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My employer was great at letting me take time off for hospital appointments when my partner was pregnant, but now the baby is here I’m worried about asking for time off to go to their medical appointments. What’s acceptable?
At workingdads.co.uk we’ve brought together a team of experts to answer your questions. We call them….The Dadvengers.
We know working dads have concerns. It might be a HR query about applying for flexible working. Or maybe you find it hard to switch off from work and give your family your full attention. Maybe you’ve taken some time out to raise your kids and you’re looking to get back into the workplace. We know people that can help, so get in touch.
This week employment lawyer Steven Eckett explains what you’re entitled to when it comes to taking time off for all those appointments new babies need.
It is great to hear that your employer has been so accommodating in letting you take time off for hospital appointments during your partner’s pregnancy. As a father in waiting you already had rights in law, for example the right to time off work to accompany your partner to two antenatal appointments. The entitlement would be to take a maximum of 6.5 hours per appointment including travelling and waiting time. Unfortunately, there is no entitlement to pay although some employers are more generous than others and will agree to pay their employees to take time off for such purposes.
Once the baby has been born taking time off to attend their routine medical appointments or when they are sick can be challenging.
The first recommendation would be to review your employer’s policies and procedures which may be set out in a staff handbook. These policies and procedures may provide contractual entitlements to greater enhanced levels of pay in such circumstances than the statutory levels set in law and you may be entitled to request a change in working hours to enable you to combine your responsibilities as a carer.
If the baby is suffering from a long-term medical condition, then it can be even more difficult to maintain a full-time job with responsibilities as a primary carer.
In the event that your employer has no policies and procedures that offer enhanced payments and time off then the law does provide minimum standards of support.
I will set these out as follows:-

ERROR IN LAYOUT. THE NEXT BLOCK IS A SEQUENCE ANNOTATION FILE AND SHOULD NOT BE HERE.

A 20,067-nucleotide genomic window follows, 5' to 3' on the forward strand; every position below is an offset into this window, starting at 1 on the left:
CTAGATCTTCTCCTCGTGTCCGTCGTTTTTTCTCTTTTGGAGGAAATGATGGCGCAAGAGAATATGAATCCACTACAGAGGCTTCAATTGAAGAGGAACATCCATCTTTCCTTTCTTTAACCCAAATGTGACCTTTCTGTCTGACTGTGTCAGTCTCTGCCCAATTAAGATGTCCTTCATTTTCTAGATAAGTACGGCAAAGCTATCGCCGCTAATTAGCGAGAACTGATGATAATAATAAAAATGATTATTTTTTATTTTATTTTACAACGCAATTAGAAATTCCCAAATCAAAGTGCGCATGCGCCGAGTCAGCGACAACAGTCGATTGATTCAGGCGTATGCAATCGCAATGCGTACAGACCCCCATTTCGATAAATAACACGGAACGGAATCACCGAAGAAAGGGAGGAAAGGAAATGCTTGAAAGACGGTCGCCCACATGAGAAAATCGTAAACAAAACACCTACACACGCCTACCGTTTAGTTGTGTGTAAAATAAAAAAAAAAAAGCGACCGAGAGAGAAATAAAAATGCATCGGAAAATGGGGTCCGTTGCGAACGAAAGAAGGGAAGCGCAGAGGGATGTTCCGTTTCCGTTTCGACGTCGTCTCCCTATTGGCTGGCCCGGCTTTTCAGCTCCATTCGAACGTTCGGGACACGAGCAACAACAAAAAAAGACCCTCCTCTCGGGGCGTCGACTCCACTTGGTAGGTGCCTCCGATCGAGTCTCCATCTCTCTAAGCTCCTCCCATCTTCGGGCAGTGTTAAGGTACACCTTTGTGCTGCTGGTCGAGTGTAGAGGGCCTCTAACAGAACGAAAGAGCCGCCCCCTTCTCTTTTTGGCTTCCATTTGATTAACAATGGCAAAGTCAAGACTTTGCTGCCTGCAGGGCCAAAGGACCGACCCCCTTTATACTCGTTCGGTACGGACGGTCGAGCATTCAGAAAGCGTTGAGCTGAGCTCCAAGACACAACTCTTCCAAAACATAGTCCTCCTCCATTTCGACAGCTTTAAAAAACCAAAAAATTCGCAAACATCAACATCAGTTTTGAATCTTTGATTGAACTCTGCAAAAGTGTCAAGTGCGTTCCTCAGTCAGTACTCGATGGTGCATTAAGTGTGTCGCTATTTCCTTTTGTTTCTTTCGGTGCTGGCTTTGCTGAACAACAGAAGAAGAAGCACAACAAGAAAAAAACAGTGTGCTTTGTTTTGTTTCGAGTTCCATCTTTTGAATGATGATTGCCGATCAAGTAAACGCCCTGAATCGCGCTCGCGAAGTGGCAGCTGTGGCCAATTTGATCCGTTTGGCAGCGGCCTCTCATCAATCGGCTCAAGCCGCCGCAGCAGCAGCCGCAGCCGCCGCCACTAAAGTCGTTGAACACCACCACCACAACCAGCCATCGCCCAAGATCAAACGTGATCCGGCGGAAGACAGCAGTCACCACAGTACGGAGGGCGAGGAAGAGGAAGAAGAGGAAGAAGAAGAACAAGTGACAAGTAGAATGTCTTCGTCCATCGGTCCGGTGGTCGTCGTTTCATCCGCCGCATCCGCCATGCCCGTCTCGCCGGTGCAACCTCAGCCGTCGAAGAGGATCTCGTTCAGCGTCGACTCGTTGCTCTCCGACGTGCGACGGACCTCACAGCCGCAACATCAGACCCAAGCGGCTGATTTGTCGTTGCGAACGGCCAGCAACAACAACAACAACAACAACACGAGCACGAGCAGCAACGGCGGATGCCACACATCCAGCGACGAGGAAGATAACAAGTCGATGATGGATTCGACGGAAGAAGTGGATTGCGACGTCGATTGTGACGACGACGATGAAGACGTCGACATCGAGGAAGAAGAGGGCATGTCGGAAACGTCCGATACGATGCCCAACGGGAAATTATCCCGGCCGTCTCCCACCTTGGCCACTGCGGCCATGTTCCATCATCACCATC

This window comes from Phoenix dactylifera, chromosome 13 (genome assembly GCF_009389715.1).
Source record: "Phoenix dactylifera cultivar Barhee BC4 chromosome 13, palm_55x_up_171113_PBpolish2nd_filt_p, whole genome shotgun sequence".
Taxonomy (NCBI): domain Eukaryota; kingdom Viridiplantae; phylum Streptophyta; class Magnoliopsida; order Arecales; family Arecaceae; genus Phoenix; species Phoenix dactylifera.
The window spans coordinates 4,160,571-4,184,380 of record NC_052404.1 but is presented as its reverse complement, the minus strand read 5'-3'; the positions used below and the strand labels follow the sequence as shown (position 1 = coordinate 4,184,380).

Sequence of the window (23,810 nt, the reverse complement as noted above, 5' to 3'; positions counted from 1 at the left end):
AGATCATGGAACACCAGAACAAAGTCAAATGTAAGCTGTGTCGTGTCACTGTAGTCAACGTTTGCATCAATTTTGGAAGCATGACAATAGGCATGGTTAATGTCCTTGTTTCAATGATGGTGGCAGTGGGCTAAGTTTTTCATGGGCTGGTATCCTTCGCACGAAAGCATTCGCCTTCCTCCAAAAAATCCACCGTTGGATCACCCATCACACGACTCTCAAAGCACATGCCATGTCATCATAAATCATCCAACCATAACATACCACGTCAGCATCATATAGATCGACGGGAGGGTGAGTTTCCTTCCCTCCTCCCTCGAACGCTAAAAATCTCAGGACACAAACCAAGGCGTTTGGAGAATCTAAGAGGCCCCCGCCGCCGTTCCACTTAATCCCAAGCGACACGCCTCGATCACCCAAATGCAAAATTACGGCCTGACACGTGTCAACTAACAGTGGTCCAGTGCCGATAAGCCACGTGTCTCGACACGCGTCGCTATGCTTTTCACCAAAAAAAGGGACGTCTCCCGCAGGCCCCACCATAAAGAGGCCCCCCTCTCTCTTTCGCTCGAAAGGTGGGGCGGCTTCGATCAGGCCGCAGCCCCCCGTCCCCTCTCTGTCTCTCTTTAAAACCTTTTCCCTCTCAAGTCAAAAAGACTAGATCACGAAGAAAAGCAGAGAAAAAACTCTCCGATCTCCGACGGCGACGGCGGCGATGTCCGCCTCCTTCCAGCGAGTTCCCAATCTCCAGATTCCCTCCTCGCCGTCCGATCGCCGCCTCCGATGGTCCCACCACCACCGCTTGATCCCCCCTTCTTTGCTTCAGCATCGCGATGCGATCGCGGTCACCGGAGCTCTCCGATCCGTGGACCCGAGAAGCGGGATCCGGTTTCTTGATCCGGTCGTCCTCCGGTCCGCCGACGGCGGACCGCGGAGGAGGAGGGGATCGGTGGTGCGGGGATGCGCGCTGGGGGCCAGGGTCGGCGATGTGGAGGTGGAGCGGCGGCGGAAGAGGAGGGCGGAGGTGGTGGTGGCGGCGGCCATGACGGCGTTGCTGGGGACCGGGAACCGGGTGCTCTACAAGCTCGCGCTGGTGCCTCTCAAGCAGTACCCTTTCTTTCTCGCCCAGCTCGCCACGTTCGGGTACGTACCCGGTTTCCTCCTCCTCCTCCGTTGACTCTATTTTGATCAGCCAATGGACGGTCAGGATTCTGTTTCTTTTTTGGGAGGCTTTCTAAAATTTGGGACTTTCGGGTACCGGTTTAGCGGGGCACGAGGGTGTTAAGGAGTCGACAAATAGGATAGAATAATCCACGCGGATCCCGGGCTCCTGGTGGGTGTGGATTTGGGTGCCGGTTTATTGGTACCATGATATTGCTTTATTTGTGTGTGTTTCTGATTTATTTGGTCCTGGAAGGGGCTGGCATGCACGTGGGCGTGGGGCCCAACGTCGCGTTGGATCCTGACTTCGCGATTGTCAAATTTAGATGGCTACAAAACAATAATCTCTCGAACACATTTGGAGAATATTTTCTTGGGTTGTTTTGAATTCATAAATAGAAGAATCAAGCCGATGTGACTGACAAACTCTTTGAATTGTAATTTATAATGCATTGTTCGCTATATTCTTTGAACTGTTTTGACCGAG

There is the option of Parental Leave however the drawback is that such leave is unpaid unless your employer agrees to pay you or there is a contractual entitlement.
To qualify for Parental leave, you must have one year’s qualifying period of continuous employment and you will need to give your employer 21 days’ notice. The maximum amount of time that you can take for Parental Leave is four weeks for any one child per year which must be taken in blocks of weeks. If the child is disabled, then you are entitled to take time off in multiples of one day meaning that such leave can be taken to attend hospital visits.
The right to parental leave is for both parents separately and in theory each parent can take 18 weeks’ unpaid Parental leave for each child before they are 18 years old.
The main problem with Parental leave is that it is unpaid, and this will do very little to encourage parents to take such leave especially if they are the main breadwinner and cannot afford to exercise this legal right.
You may qualify where you may be able to share parental leave and time off with your Partner of up to 50 weeks leave and 37 weeks statutory shared paternity pay. The downside once again is that such payments are usually capped unless your employer has an enhanced contractual policy to pay more.
Parents are entitled to exercise their rights to take time off for family emergencies which would include taking your child to hospital if anything happened requiring immediate medical attention such as an urgent hospital visit. There is no cap on the amount of time that can be taken off however the law suggests that it has to be reasonable. The difficulty with this legal right is that it only covers emergencies and not planned hospital appointments and once again it is unpaid unless your employer wishes to be more generous and pay you at your full salary level or they have an enhanced contractual policy in place.